Step 3: Shop for your Home
This is the fun part! Your internet browser will be full of tabs for home-selling sites and your car will gain some miles while canvasing neighborhoods for open houses. Make a list of your absolute must-haves, the maybes, and the automatic no’s. Maybe you absolutely must have a backyard and prefer a ranch style home, but the best yard comes with a two-story walkout basement. What are you willing to compromise on, what is essential to have in your new home?
Working with a realtor during this step can make it easier to purchase a home. Especially in a more competitive market where negotiations, multiple offers, and low inventory may occur. They can help you get into home showings, filter for your must-haves, and provide an extra opinion on possible renovations, red flags, and prices.
Remember that budget we reviewed earlier? Take a look at your financials again before ‘officially’ moving on a property. And do it periodically. While you want this step to go fast, it may take months to find the right home. Be prepared for when the time and the home is right so you can make an offer in a snap! When the offer or contract is accepted, celebrate, then contact your lender to tell them the good news. It’s time to dive in! (Note: A pre-approval document typically has a shelf life of 120 days. If it takes you longer than that to receive an accepted offer on a property, your lender and/or realtor may require an updated letter to continue house shopping.)
Step 4: The Underwriting Process
While you're planning for your move, your lender is preparing for your loan closing. An appraisal will be scheduled for the property and underwriting begins at the bank.
Your lender will guide you through this step, working with you to help you understand the intricacies of your loan. Any qualifications and documentation needed for grants and programs will be provided at this time, and proof of home insurance will need to be submitted. Unless otherwise stated in the contract or offer, a home inspection may be necessary for final approval. Your realtor or lender can help you schedule an inspection.
This step can be a lot of “hurry up and wait.” In between document signing and reviewing, keep in check with your budget and limit other financial decisions. The underwriting period is not the time to look at buying a new car, to open a new line of credit, or to move around large sums of money. Any significant movement on your bank statements or changes to your credit report could cause delays in closing on your home. When in doubt, contact your lender.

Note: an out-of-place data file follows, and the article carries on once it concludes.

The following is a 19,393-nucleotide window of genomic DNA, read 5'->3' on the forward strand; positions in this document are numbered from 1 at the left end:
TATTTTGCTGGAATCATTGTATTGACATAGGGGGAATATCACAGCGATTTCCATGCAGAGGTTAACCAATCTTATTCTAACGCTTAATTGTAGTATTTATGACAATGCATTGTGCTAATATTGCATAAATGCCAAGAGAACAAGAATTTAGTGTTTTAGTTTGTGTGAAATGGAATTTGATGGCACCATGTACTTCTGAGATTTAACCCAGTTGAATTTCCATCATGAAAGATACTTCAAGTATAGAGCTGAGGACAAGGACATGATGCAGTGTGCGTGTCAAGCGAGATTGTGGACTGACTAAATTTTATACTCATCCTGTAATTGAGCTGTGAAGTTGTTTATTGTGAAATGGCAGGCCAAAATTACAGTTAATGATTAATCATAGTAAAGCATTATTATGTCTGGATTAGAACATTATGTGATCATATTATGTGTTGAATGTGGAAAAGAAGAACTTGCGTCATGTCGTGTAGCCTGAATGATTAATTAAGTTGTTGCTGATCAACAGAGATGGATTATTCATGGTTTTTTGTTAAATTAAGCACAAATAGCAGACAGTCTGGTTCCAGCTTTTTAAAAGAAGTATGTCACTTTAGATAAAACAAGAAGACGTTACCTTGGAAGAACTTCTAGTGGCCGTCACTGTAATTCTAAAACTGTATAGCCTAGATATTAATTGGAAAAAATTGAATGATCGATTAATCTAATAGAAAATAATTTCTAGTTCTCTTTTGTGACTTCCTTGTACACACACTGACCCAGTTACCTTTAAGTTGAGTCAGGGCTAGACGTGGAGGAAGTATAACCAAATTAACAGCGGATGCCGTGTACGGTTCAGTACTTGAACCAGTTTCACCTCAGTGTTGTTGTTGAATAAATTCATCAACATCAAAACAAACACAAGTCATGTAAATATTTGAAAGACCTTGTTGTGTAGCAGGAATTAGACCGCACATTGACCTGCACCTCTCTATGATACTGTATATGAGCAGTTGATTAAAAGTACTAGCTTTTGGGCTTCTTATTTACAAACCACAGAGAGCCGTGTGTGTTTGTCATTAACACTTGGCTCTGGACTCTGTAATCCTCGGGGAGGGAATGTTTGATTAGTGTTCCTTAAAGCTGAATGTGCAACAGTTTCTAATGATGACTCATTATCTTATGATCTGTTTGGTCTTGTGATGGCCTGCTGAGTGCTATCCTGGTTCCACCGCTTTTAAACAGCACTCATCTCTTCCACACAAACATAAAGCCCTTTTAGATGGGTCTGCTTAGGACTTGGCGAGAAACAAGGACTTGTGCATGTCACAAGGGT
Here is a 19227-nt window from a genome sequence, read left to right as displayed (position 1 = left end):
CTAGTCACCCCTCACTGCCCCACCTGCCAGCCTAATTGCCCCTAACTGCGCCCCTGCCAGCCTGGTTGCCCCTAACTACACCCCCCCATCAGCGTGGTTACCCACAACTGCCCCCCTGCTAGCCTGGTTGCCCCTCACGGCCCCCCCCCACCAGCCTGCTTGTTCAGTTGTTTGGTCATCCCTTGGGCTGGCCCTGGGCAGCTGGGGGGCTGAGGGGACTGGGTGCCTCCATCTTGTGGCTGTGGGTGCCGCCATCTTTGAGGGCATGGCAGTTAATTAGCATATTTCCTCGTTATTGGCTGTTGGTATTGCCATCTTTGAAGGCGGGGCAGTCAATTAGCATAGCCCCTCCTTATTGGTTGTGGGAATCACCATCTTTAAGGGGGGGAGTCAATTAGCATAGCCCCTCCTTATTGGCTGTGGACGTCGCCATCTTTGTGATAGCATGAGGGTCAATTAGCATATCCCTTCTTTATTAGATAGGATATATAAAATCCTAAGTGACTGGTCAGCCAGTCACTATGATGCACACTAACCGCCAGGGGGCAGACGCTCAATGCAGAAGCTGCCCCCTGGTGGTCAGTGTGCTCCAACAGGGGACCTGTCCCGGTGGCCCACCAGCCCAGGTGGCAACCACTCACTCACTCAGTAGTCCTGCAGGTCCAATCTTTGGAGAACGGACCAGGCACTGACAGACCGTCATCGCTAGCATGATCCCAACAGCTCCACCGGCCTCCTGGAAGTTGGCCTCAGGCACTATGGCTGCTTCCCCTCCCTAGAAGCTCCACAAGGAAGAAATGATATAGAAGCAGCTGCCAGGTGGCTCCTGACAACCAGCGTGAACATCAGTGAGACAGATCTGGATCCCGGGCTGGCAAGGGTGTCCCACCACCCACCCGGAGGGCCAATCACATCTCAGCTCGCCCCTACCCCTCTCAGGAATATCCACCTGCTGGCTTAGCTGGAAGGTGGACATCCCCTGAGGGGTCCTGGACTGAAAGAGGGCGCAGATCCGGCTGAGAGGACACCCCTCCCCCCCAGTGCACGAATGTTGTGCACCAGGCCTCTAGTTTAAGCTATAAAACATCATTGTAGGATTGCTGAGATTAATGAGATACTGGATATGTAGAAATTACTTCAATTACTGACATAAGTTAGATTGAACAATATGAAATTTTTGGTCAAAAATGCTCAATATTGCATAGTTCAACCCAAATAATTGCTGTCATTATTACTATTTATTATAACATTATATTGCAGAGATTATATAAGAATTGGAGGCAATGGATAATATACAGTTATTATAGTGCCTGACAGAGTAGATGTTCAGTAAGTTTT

Step 5: Final Loan Approval
About 45 days later (on average) you will reach the end of the closing process. All documents have been submitted, reviewed, and approved. Underwriting is complete, and the title work is being processed. A closing date is scheduled to take place at the title company or location agreed upon by the buyer and seller. Your lender will provide you with documentation that lists your final loan amount, your itemized monthly payment, and closing costs. They will also let you know how closing funds will need to be provided (ex. certified check or wire transfer).
You are about to make a huge financial move. It’s important to review documents thoroughly and talk to your lender with any questions, clarifications, or concerns you may have. Timing is also imperative the last few days before closing as some documents require signatures in a specific timeframe. Pay attention to these dates and keep in contact with your realtor and lender. Missed signatures or last-minute changes can push back the closing date.
Step 6: Become a Homeowner
It’s closing day! Before you head to your appointment, grab your favorite pen, the funds needed for closing, and don’t forget any documents you may need (like a valid government ID or other items listed by your lender). Let the excitement of this achievement push you through all the document signing. As soon it’s over you will add a new key to your keychain.
And that’s it! Easy peasy, right?